Eastern Mediterranean gas could help ease Europe’s energy crisis with the right funding – officials

NICOSIA, Oct 14 (Reuters) – Eastern Mediterranean gas reserves can help ease Europe’s energy crisis, but require funding from institutions such as the European Bank for Reconstruction and Development and the European Bank investment to realize the region’s full potential, an official said on Friday.

Offshore areas in the eastern Mediterranean and the Levant have delivered major gas discoveries over the past decade, with interest growing since the disruption of flows from Russia following its invasion of Ukraine.

“If we have to secure the energy quickly… I think we have to incentivize these companies, the countries, the developers, by guaranteeing them funds,” said Tarek El Molla, Egypt’s oil minister, speaking in Nicosia.

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“And when I talk about funds, I’m not talking about commercial funds… They have to be sort of concessional funds with easy access and relaxed terms,” ​​he said, pointing to organizations like the EBRD and the EIB – the lending arm of the European Union.

Israel, Egypt and Cyprus have reported gas discoveries in recent years, although Cyprus has not yet entered production and little of the rest of the region is exported.

However, the EIB and EBRD have said they are abandoning investments in oil and gas projects to align with climate change goals.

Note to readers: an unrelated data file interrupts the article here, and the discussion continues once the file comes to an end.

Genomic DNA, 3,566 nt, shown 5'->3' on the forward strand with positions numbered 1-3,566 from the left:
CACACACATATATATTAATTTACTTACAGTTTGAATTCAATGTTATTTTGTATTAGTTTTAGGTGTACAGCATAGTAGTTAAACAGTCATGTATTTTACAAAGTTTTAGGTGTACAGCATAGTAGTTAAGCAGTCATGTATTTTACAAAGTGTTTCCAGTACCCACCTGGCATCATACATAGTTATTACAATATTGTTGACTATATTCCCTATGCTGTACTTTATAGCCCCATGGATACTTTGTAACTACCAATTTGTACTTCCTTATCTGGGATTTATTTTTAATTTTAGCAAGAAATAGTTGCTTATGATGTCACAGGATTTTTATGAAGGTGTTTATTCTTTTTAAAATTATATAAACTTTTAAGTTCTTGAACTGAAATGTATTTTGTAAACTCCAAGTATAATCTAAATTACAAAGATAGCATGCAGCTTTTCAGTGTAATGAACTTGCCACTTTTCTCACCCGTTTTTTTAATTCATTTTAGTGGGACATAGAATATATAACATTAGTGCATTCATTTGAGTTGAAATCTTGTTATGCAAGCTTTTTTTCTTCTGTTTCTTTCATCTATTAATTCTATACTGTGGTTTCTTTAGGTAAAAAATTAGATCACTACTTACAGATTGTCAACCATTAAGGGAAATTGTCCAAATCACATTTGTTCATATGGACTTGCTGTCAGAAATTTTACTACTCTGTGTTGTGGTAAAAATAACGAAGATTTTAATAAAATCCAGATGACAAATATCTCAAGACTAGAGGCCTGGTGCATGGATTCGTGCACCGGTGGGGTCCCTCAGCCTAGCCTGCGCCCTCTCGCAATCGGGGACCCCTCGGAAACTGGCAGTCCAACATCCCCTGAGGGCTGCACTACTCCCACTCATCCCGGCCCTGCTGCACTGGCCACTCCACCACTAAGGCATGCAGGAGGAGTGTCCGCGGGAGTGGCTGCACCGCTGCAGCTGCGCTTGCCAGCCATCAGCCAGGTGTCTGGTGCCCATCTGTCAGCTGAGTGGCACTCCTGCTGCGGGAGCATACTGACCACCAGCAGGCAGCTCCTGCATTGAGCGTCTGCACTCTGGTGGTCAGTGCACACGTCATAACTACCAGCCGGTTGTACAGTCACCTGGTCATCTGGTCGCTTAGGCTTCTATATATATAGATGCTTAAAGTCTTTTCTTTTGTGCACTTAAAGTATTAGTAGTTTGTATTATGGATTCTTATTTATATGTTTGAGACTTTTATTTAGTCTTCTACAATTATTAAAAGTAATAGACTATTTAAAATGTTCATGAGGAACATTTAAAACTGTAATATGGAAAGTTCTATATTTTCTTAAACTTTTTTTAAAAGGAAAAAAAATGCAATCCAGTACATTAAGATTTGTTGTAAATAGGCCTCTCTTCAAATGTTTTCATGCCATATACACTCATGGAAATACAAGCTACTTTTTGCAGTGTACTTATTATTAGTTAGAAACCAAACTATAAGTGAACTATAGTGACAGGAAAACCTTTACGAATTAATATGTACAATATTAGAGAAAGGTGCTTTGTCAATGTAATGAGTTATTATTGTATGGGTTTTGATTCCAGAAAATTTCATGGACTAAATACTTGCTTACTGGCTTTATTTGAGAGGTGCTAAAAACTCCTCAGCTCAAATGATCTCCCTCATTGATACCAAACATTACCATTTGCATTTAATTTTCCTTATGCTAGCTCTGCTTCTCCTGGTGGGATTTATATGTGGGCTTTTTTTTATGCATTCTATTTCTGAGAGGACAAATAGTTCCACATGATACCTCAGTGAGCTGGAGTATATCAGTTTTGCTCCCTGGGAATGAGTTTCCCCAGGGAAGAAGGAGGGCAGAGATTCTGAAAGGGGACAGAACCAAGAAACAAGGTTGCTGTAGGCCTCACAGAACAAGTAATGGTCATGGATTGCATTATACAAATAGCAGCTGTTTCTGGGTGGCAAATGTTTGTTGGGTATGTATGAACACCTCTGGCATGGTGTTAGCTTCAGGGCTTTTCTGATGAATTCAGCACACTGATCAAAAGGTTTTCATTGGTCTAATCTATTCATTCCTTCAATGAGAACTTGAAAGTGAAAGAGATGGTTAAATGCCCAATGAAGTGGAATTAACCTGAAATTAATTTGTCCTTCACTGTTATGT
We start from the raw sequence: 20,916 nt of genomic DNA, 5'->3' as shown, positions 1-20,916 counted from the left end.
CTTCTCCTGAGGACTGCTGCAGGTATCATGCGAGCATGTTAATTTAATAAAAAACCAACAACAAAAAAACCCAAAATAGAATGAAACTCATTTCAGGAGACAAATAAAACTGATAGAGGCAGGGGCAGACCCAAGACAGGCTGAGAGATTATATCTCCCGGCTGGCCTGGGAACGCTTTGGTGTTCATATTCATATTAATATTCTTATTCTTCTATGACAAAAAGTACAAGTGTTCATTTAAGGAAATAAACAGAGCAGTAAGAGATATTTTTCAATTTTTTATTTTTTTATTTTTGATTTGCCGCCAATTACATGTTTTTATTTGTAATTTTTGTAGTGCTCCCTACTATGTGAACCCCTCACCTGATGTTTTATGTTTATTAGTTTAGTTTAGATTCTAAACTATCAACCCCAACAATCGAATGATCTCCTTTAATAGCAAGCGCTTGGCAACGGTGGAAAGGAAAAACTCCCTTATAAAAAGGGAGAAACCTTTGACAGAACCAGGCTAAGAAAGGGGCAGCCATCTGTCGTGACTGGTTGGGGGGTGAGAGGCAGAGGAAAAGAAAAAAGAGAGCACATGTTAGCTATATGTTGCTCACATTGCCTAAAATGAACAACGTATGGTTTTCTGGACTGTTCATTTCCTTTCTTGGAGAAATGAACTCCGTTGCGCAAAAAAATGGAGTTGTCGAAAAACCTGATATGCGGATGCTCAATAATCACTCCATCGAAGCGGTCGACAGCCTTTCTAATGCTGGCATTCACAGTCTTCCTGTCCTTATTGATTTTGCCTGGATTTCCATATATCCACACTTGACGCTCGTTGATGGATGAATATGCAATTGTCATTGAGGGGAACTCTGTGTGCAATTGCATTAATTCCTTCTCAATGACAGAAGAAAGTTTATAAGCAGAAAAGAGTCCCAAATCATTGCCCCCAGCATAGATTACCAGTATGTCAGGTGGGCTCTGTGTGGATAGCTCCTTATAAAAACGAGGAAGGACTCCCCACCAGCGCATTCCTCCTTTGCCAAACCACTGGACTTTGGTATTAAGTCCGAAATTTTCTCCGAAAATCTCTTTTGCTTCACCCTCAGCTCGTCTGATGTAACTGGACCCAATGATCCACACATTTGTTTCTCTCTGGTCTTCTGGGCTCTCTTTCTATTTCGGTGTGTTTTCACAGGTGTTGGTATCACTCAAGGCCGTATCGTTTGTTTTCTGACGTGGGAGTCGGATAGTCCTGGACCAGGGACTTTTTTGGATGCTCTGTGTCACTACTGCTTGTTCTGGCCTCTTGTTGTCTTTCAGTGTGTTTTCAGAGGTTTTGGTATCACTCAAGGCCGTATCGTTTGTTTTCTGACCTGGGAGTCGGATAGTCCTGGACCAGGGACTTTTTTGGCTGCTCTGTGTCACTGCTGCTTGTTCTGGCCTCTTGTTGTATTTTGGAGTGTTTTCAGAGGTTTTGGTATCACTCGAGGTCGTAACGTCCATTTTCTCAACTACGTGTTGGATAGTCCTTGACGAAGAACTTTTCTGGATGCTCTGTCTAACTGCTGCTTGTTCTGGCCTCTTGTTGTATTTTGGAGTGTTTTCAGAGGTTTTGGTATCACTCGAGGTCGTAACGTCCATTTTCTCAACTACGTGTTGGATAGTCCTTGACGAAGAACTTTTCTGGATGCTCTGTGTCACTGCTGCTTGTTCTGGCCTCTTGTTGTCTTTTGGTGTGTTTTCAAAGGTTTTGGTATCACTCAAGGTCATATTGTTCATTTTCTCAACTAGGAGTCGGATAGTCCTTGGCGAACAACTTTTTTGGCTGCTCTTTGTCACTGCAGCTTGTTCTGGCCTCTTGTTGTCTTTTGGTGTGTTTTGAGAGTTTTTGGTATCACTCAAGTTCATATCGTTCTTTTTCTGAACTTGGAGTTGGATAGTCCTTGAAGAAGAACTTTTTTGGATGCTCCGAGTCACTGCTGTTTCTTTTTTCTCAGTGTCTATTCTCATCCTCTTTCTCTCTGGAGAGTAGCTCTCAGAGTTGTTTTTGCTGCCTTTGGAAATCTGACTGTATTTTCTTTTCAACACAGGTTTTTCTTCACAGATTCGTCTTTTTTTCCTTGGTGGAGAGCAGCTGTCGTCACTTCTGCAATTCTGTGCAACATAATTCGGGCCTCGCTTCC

Referring to this position, Molla said: “If you don’t talk about hydrocarbons, how are we going to accelerate these projects?”

Such financial arrangements, he said, could be accompanied by “significant efforts” to build a green corridor between the eastern Mediterranean and Europe focused on hydrogen or renewable electricity. “All of this should be done in parallel,” he said.

Molla was speaking at the Eastern Mediterranean Gas Forum (EMGF), a national alliance promoting the region’s energy potential.

On Friday, Cyprus and Greece will inaugurate the construction phase of the EuroAsia Interconnector, an EU-funded undersea cable that will cross the Mediterranean and carry up to 2,000 megawatts of electricity to eventually connect Israel’s networks and from Cyprus to Greece.

Cypriot President Nicos Anastasiades said preparations were also underway to launch a “EuroAfrica” ​​interconnector that would link Egypt to the grid.

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Reporting by Michele Kambas; Editing by Kirsten Donovan

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